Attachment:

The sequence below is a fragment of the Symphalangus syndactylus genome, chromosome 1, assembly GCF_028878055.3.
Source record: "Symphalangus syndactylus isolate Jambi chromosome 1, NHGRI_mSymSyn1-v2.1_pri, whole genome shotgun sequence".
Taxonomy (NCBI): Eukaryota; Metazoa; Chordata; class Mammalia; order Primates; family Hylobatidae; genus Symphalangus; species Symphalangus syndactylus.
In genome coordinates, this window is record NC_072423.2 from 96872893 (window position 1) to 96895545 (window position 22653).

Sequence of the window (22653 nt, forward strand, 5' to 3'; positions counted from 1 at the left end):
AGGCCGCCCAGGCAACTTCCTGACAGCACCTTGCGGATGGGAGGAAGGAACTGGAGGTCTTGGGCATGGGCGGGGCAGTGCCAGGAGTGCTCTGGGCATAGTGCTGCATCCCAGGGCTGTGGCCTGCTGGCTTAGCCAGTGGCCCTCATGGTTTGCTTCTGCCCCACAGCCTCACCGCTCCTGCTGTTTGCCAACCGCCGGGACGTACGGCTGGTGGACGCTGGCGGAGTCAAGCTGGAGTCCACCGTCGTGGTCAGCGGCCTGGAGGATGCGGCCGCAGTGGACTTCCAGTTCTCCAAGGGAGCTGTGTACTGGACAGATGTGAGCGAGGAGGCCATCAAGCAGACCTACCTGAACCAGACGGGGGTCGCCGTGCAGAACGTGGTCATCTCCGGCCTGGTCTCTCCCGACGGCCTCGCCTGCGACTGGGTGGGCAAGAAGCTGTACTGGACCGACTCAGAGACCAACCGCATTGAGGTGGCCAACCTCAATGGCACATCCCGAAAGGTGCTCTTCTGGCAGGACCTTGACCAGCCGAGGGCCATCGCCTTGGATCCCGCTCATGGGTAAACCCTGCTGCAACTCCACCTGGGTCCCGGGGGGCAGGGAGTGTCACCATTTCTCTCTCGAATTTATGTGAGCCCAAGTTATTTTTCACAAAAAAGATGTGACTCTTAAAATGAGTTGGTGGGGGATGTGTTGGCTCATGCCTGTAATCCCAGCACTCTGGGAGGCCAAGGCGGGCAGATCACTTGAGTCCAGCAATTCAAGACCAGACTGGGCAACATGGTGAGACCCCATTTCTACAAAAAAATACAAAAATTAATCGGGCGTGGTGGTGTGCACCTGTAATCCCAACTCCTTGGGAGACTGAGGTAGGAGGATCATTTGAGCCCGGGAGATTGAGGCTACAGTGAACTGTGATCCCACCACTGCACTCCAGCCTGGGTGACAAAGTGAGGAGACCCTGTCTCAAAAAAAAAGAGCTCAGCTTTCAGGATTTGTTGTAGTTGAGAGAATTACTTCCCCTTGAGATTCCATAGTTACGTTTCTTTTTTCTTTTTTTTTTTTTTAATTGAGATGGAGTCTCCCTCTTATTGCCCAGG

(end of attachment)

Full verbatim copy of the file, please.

The sequence below is a fragment of the Symphalangus syndactylus genome, chromosome 1, assembly GCF_028878055.3.
Source record: "Symphalangus syndactylus isolate Jambi chromosome 1, NHGRI_mSymSyn1-v2.1_pri, whole genome shotgun sequence".
Taxonomy (NCBI): Eukaryota; Metazoa; Chordata; class Mammalia; order Primates; family Hylobatidae; genus Symphalangus; species Symphalangus syndactylus.
In genome coordinates, this window is record NC_072423.2 from 96872893 (window position 1) to 96895545 (window position 22653).

Sequence of the window (22653 nt, forward strand, 5' to 3'; positions counted from 1 at the left end):
AGGCCGCCCAGGCAACTTCCTGACAGCACCTTGCGGATGGGAGGAAGGAACTGGAGGTCTTGGGCATGGGCGGGGCAGTGCCAGGAGTGCTCTGGGCATAGTGCTGCATCCCAGGGCTGTGGCCTGCTGGCTTAGCCAGTGGCCCTCATGGTTTGCTTCTGCCCCACAGCCTCACCGCTCCTGCTGTTTGCCAACCGCCGGGACGTACGGCTGGTGGACGCTGGCGGAGTCAAGCTGGAGTCCACCGTCGTGGTCAGCGGCCTGGAGGATGCGGCCGCAGTGGACTTCCAGTTCTCCAAGGGAGCTGTGTACTGGACAGATGTGAGCGAGGAGGCCATCAAGCAGACCTACCTGAACCAGACGGGGGTCGCCGTGCAGAACGTGGTCATCTCCGGCCTGGTCTCTCCCGACGGCCTCGCCTGCGACTGGGTGGGCAAGAAGCTGTACTGGACCGACTCAGAGACCAACCGCATTGAGGTGGCCAACCTCAATGGCACATCCCGAAAGGTGCTCTTCTGGCAGGACCTTGACCAGCCGAGGGCCATCGCCTTGGATCCCGCTCATGGGTAAACCCTGCTGCAACTCCACCTGGGTCCCGGGGGGCAGGGAGTGTCACCATTTCTCTCTCGAATTTATGTGAGCCCAAGTTATTTTTCACAAAAAAGATGTGACTCTTAAAATGAGTTGGTGGGGGATGTGTTGGCTCATGCCTGTAATCCCAGCACTCTGGGAGGCCAAGGCGGGCAGATCACTTGAGTCCAGCAATTCAAGACCAGACTGGGCAACATGGTGAGACCCCATTTCTACAAAAAAATACAAAAATTAATCGGGCGTGGTGGTGTGCACCTGTAATCCCAACTCCTTGGGAGACTGAGGTAGGAGGATCATTTGAGCCCGGGAGATTGAGGCTACAGTGAACTGTGATCCCACCACTGCACTCCAGCCTGGGTGACAAAGTGAGGAGACCCTGTCTCAAAAAAAAAGAGCTCAGCTTTCAGGATTTGTTGTAGTTGAGAGAATTACTTCCCCTTGAGATTCCATAGTTACGTTTCTTTTTTCTTTTTTTTTTTTTTAATTGAGATGGAGTCTCCCTCTTATTGCCCAGG